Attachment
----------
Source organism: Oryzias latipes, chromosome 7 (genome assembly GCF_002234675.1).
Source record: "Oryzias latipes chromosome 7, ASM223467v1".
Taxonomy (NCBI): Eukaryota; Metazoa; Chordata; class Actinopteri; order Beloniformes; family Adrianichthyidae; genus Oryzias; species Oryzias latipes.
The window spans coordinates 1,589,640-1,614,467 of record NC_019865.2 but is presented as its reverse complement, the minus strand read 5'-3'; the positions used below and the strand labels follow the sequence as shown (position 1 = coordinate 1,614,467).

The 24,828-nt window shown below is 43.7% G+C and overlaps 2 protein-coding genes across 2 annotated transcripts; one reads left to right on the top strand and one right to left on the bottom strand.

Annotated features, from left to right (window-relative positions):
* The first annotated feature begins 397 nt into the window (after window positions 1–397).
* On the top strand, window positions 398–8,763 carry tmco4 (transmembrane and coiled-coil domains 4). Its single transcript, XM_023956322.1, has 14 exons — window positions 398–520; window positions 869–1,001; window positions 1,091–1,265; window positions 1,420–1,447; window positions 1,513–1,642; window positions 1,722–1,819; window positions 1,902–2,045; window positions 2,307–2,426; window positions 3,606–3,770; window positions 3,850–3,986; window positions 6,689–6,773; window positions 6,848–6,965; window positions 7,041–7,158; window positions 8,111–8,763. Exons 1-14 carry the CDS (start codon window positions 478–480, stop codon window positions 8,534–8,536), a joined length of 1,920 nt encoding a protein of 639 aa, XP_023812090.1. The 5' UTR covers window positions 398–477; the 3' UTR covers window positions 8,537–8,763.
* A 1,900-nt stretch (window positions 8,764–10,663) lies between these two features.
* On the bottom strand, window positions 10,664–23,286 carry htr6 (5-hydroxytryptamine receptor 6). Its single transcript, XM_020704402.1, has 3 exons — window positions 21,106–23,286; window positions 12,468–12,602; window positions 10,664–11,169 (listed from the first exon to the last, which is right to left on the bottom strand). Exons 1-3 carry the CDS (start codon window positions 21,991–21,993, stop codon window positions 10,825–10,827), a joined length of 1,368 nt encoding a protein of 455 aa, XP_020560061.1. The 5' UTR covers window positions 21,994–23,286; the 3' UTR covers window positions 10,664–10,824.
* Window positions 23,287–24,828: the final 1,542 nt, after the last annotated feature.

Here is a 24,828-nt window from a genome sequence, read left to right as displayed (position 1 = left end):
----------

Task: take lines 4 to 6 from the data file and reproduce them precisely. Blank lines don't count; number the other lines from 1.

The window spans coordinates 1,589,640-1,614,467 of record NC_019865.2 but is presented as its reverse complement, the minus strand read 5'-3'; the positions used below and the strand labels follow the sequence as shown (position 1 = coordinate 1,614,467).

The 24,828-nt window shown below is 43.7% G+C and overlaps 2 protein-coding genes across 2 annotated transcripts; one reads left to right on the top strand and one right to left on the bottom strand.

Annotated features, from left to right (window-relative positions):